Sunday, June 7, 2009


The most poisonous thing in a democratic society may well be doubt. George W Bush's legacy was tarnished from the get-go by the narrow, questionable winning margin in Florida that provided his victory in the 2000 election. More recently, the thin spread of the 2008 Senatorial election in Minnesota is being used by a desperate Republican campaign to keep a legitimately elected senator from being seated. The Minnesota Republicans will clearly try to keep the doubt of Senator Franken's margin of victory alive with a view toward his re-election. The first move of losers in many democratic elections in developing countries is to throw doubt on the election apparatus. Losing sucks but at least you know where everyone stands and can move on, whereas doubt never goes away.

Doubt can be poisonous...and that's when they count the votes.

The most critical juncture of yesterday's Democratic State Convention was a vote on continued usage of the current platform (described to me by Deval's former campaign spokesperson as "a 45-page document nobody reads") in place of the abominable proposed replacement. About 1 out of 6 delegates signed this amendment, nevermind supported it. The whole morass was incredibly dense anyway; I had a 10-minute conversation with one of the smartest members of the Legislature to explain what was going on, and I'm not sure we even got to clarity. Anyway, as per normal procedure, a voice vote was taken on the amendment.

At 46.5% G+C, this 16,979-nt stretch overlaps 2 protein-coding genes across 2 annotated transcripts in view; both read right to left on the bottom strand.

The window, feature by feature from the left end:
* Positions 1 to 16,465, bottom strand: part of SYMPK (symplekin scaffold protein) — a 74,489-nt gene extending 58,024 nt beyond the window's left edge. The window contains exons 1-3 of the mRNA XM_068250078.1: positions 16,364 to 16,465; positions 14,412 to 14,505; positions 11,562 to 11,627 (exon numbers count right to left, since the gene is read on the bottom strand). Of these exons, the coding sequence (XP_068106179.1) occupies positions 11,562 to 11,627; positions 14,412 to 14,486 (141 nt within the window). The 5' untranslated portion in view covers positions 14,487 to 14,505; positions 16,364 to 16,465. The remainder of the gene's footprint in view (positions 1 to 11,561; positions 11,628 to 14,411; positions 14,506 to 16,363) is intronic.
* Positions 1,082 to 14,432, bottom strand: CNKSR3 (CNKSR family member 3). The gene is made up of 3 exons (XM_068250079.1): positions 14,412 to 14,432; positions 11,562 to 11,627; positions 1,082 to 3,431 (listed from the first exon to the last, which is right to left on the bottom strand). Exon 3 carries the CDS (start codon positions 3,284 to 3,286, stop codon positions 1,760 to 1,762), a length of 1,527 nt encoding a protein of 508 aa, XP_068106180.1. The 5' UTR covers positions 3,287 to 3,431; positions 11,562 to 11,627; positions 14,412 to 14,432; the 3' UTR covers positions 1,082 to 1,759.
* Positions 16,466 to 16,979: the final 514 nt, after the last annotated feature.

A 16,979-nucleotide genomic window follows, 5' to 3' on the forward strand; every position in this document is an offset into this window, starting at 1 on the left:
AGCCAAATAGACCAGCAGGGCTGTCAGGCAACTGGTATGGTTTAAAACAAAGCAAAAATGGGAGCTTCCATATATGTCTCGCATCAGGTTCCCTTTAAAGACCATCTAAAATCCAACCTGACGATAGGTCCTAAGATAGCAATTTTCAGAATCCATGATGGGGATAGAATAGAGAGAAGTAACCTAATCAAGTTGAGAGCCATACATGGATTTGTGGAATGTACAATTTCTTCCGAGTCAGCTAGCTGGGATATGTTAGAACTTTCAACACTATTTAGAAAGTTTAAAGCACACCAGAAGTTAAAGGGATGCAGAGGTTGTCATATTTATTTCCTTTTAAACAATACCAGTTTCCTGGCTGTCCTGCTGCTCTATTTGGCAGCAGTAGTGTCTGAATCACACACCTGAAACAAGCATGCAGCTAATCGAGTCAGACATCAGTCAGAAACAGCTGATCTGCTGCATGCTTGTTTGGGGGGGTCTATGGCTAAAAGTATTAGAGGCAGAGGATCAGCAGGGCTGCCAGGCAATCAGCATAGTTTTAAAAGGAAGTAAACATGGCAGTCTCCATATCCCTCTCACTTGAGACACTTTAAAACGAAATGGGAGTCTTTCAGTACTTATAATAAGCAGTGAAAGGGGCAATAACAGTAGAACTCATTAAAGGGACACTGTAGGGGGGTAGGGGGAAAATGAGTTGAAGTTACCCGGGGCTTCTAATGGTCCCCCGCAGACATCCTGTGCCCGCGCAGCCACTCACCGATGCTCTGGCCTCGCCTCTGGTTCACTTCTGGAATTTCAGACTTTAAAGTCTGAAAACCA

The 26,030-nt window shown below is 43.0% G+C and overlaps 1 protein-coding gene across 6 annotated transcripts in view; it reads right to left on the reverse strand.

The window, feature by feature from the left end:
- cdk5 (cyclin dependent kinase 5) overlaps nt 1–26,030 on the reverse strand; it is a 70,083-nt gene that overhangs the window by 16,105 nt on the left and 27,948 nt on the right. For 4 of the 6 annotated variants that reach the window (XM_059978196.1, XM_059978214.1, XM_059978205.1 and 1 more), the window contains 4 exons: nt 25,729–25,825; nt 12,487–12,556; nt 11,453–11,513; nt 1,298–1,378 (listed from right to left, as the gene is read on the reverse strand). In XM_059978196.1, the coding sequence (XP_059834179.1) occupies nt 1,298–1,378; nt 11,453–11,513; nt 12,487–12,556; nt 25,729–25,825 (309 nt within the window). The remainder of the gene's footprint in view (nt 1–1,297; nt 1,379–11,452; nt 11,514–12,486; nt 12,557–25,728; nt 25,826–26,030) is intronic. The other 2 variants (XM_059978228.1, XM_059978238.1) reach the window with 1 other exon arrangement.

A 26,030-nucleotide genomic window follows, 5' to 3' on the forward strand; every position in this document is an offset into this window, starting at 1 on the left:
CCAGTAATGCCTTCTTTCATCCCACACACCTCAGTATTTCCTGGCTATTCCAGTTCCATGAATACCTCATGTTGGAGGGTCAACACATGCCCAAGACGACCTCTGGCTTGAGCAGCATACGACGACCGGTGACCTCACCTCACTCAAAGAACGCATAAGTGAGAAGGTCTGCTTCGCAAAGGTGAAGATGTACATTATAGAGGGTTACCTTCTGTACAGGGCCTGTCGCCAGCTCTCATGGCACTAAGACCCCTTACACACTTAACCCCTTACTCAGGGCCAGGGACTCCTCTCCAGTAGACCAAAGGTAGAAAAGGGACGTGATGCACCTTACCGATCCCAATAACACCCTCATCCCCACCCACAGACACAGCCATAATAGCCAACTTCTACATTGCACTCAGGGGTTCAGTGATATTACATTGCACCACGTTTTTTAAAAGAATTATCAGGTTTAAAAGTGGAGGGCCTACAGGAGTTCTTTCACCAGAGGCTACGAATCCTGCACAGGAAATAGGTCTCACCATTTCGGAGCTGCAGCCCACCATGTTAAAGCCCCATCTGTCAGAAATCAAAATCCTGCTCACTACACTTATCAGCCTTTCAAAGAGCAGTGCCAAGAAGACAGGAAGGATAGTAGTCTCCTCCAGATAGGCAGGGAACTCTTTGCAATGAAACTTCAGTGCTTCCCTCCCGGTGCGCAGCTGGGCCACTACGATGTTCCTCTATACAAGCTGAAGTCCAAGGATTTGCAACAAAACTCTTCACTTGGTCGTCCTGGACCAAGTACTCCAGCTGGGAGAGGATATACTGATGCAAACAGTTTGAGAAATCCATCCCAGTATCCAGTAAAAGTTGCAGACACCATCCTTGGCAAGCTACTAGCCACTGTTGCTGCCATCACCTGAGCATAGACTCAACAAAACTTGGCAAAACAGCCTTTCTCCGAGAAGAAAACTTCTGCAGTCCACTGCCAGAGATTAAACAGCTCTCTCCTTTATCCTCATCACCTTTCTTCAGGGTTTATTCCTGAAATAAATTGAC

The Chair of the convention was John Walsh, a man who sought such a bland document from day one. He declared the motion denied and went on to other business immediately. Almost instantly, calls to question the vote arose and were ignored. In the hall, the sergeant-at-arms refused to give me the microphone to say "doubt the chair" -- the words Walsh himself had told us to use in order to question the a voice vote. Online, well, you can read for yourself.

Now, I think the amendment did fail. I do think that my side lost. from what I heard. But I'll never know. I'll never know because in the interest of saving the 20 seconds he'd have needed for delegates to stand or raise their hands, Walsh immediately went on to the next piece of business.

It's odd, because we dwelt for a couple of minutes on a non-binding resolution on slot machines later that day. Walsh wanted to get that non-binding resolution right, but was far less meticulous about the entire raison d'ĂȘtre of yesterday's confab. It's odd because a couple hours later on the fathers' rights amendment, Walsh told the hall how easily some very loud "no" voices can be overrepresented in a voice vote. He evidently knew how misleading voice votes can be, but did what he wanted anyhow.

Chairman Walsh ran a fairer convention that his predecessor ever did. But his decision to save 20 seconds by grace of his own impressions comes at the expense of the legitimacy of the vote. The pivotal decision of the 2009 convention is tarnished, and our platform for the next two years will be as well -- all because asking the delegates to stand would have been too much bother.

This is how I see it as somebody who felt that a fair count would have been against us. For the several hundred somebodies in that hall who feel differently -- it feels like it's 2005 all over again.

As for the future, it's easy to see talk about amending the rules to mandate standing or hadn counts of delegates from now on. However, given that the Sergeant-of-arms did not obey the rules for this current convention (on doubting the chair, or suspension to let David Plouffe speak), I don't see the point of writing new rules if they won't be kept in good faith anyway.

PS: I am not ignoring the hard work of the education team to gather 160 signatures on the MCAS amendment despite no organization or budget backing us. The work we did at the convention is just the start, and I'm hoping to keep up our momentum in making the Democratic Party seriously think about education despite itself...more on that later.

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